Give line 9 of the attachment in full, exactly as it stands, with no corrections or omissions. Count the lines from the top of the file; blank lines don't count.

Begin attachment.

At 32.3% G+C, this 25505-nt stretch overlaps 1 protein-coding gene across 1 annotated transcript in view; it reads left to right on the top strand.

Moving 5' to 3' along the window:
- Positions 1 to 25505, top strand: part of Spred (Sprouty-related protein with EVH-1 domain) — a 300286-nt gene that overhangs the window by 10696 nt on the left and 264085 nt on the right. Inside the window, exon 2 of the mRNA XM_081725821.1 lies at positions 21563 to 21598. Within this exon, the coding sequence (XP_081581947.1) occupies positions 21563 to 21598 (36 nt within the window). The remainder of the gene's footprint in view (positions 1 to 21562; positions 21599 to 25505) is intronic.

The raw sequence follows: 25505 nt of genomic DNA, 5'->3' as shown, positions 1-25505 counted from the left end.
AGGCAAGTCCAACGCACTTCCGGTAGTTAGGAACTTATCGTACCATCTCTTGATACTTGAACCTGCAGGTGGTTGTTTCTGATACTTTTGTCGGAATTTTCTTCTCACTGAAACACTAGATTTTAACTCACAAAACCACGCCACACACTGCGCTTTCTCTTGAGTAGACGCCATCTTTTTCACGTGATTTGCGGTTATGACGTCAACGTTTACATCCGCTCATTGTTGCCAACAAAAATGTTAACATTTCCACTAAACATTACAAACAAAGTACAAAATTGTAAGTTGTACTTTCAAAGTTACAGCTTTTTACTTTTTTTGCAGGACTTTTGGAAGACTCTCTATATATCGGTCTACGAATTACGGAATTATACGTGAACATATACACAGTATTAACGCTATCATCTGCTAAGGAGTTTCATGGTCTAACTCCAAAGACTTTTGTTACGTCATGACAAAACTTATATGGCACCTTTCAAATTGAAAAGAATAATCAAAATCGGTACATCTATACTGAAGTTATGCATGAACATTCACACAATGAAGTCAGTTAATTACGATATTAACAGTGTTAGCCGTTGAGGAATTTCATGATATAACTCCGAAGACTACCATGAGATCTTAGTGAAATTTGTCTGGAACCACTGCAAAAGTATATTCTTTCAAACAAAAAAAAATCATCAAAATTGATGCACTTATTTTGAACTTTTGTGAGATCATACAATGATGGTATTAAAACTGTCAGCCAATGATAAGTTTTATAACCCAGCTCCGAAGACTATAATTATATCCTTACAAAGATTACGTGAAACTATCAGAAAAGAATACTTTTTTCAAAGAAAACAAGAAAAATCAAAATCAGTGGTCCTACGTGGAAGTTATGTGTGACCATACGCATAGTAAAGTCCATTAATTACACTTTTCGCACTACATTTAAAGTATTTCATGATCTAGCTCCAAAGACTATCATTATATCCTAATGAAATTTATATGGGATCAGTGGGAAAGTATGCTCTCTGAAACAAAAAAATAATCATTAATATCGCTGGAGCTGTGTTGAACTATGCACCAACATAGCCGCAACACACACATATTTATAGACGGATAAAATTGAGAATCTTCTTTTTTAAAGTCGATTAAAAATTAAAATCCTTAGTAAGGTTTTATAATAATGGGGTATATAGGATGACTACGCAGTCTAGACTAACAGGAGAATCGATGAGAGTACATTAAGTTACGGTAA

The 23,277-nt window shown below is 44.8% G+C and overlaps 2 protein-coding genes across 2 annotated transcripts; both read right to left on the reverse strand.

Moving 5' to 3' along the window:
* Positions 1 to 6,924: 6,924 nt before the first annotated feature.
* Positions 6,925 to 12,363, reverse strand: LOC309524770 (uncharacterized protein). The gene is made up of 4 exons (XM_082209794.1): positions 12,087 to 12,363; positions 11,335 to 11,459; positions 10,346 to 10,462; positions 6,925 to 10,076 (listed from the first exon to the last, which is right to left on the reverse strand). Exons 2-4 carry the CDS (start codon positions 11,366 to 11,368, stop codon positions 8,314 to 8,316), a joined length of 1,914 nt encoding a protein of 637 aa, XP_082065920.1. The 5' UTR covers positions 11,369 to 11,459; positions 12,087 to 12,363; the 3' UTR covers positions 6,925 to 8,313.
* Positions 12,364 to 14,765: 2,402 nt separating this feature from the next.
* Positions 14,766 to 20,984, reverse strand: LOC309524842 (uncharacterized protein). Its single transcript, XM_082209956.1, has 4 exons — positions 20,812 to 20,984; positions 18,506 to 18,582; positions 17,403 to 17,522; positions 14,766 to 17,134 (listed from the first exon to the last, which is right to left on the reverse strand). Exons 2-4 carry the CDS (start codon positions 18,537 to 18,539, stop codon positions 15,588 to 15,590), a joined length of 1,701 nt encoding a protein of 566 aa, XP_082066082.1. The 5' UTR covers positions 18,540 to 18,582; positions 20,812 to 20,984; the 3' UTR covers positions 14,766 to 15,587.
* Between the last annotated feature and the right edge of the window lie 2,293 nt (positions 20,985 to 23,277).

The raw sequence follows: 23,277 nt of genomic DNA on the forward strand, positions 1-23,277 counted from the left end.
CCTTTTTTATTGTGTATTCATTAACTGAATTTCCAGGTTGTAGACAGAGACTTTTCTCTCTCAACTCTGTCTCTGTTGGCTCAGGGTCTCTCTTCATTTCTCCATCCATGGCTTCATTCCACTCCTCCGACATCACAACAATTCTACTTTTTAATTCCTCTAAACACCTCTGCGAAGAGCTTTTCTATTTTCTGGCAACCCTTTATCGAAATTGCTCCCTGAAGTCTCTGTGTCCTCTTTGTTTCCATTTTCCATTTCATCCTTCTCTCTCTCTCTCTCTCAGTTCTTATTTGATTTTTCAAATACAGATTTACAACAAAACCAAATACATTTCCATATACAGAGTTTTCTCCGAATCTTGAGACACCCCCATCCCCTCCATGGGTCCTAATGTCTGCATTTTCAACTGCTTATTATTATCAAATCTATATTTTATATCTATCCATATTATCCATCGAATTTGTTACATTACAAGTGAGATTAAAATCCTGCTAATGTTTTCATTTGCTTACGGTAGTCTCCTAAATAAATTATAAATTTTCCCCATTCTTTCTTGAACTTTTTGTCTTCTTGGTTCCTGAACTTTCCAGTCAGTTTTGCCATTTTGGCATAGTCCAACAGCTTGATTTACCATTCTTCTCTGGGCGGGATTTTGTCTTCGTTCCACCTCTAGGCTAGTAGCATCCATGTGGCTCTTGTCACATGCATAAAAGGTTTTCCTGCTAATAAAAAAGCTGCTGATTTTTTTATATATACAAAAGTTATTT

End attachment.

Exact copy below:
* Positions 6,925 to 12,363, reverse strand: LOC309524770 (uncharacterized protein). The gene is made up of 4 exons (XM_082209794.1): positions 12,087 to 12,363; positions 11,335 to 11,459; positions 10,346 to 10,462; positions 6,925 to 10,076 (listed from the first exon to the last, which is right to left on the reverse strand). Exons 2-4 carry the CDS (start codon positions 11,366 to 11,368, stop codon positions 8,314 to 8,316), a joined length of 1,914 nt encoding a protein of 637 aa, XP_082065920.1. The 5' UTR covers positions 11,369 to 11,459; positions 12,087 to 12,363; the 3' UTR covers positions 6,925 to 8,313.